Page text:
Shane Peterson makes a nifty defensive play - USA TODAY Sports
I got an email yesterday from an Oakland Athletics fan asking me if Shane Peterson was for real. Peterson is having a great spring thus far, hitting .409/.469/.659 with five walks and eight strikeouts in 44 at-bats.
This was my take pre-season in the 2013 Baseball Prospect Book.
Shane Peterson, OF-1B, Oakland Athletics
Bats: L Throws: L HT: 6-0 WT: 195 DOB: February 11, 1988
2009: Grade C+; 2010: Grade C; 2011: Grade C; 2012: Grade C
Shane Peterson has been moving on and off prospect lists for years, but is back on again after being added to the 40-man roster for 2013. A line drive hitter with very good strike zone judgment, his best defensive position is first base, but he lacks the power to play there regularly. He's not terrible in left or right field, although his below average range and speed precludes use in center, and again he doesn't provide enough power to force his way into a regular corner job. He does provide on-base percentage however, working counts well and making enough contact to generate solid batting averages. His versatility and hitting skills could make him useful on a bench. Grade C.
ADDITIONAL COMMENT: Peterson is a career .286/.379/.419 hitter in the minor leagues. A second round pick by the Cardinals in 2009 out of Long Beach State, he was traded to Oakland in 2009 in the Matt Holliday trade.
I've seen him several times in Double-A and Triple-A the last few years. He is easy to overlook and is not one of those guys who really stands out for his tools, but then you look at the scorecard and he's gone 2-fo-3 with a walk against a good pitcher, plus a nifty defensive play in the outfield (or first base; I've seen both from him).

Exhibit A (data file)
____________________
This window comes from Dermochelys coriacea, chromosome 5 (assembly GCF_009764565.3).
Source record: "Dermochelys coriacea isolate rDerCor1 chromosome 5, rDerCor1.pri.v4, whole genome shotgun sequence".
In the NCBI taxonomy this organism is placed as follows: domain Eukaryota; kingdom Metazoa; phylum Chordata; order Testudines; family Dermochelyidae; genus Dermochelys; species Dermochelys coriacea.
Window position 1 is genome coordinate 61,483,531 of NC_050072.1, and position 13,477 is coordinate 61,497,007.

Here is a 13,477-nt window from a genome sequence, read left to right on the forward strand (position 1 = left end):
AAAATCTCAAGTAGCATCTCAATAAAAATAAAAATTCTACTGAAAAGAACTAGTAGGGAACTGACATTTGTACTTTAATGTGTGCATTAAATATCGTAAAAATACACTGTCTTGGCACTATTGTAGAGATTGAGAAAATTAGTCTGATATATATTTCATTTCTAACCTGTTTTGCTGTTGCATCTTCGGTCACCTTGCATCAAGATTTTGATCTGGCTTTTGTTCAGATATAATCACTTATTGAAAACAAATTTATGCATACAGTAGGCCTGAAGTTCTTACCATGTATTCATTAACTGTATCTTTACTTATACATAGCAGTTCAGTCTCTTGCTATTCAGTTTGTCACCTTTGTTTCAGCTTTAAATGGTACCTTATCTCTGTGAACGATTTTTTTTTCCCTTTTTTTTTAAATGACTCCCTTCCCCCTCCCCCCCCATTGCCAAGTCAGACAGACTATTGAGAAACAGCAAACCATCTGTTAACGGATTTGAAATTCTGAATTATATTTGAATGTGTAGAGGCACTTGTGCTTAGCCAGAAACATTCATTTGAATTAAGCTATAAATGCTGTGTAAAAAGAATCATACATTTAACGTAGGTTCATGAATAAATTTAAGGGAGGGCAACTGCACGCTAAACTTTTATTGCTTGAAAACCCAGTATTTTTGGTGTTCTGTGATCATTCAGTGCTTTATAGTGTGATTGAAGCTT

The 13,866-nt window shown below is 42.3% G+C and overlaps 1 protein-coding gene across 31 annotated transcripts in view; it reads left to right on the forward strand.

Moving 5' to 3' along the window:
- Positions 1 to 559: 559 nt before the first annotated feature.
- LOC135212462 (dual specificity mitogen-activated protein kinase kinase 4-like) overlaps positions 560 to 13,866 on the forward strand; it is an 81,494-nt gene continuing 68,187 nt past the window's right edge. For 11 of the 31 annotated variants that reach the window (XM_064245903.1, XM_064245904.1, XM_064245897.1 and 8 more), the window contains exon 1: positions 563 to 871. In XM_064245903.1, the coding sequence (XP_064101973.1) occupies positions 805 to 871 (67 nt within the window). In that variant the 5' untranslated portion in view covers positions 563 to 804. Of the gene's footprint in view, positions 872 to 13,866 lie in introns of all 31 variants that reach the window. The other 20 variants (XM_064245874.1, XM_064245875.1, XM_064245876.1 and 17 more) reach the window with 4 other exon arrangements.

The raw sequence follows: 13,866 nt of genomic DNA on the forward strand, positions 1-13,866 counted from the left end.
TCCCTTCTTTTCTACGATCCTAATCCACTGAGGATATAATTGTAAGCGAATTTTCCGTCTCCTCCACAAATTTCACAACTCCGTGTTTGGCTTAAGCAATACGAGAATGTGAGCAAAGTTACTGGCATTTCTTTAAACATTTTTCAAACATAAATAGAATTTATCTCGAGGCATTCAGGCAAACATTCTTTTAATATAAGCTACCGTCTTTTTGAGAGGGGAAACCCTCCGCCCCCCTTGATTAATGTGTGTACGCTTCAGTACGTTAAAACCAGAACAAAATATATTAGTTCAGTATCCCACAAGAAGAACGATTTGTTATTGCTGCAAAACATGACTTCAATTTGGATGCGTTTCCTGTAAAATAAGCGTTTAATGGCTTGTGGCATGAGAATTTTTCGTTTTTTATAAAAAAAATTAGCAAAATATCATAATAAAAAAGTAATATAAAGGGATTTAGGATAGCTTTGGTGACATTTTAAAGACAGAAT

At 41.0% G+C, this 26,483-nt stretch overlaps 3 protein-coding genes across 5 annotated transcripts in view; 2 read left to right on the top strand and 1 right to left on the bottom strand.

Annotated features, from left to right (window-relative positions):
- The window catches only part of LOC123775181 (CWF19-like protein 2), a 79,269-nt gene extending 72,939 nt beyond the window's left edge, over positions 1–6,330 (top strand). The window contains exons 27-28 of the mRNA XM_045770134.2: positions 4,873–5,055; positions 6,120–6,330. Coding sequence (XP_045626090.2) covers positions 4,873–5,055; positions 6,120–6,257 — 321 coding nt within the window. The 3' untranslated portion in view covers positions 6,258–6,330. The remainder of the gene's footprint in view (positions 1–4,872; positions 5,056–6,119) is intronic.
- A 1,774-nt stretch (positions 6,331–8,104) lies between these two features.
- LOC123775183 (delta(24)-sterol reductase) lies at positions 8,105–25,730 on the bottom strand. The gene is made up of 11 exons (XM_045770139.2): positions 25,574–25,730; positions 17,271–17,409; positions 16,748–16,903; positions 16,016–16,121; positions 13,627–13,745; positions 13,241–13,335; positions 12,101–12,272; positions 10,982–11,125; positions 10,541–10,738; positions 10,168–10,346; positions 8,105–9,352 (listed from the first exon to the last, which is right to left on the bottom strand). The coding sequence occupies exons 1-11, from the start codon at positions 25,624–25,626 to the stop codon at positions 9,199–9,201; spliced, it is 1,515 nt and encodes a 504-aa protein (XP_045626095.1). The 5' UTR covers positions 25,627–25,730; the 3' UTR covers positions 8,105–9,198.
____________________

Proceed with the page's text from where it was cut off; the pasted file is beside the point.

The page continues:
I've also seen him beaten by good pitching, but he'll punish any mistake and his overall approach and batting eye helps. I didn't mention it in the book comment, but he's also an aggressive and skilled base-runner despite his lack of big speed.
Peterson has shown good on-base ability and occasional pop in the upper minors, although not enough to rate as a premium corner prospect, granted he was very sharp in a small Triple-A sample last year (.389/.414/.618 in 39 games). The hot spring obviously doesn't hurt his cause, but it isn't enough for us to ignore his entire track record of course.
In the old days he could likely carve a career as a late-inning pinch-hitter and platoon player. That's tougher work to find nowadays with giant pitching staffs, shorter benches, and the DH, although at age 25 he still has time to find a niche as a solid role player.
The most likely outcome is that Peterson will float between Triple-A and the majors for the next ten years, providing depth but never seizing a permanent roster spot. However, he is entering the career window when some players spike power, and it would not surprise me at all to see him have an "out of nowhere" season this year or next.
Overall, Peterson is not a top-notch prospect, but he's not a bum either and is definitely worth keeping an eye on.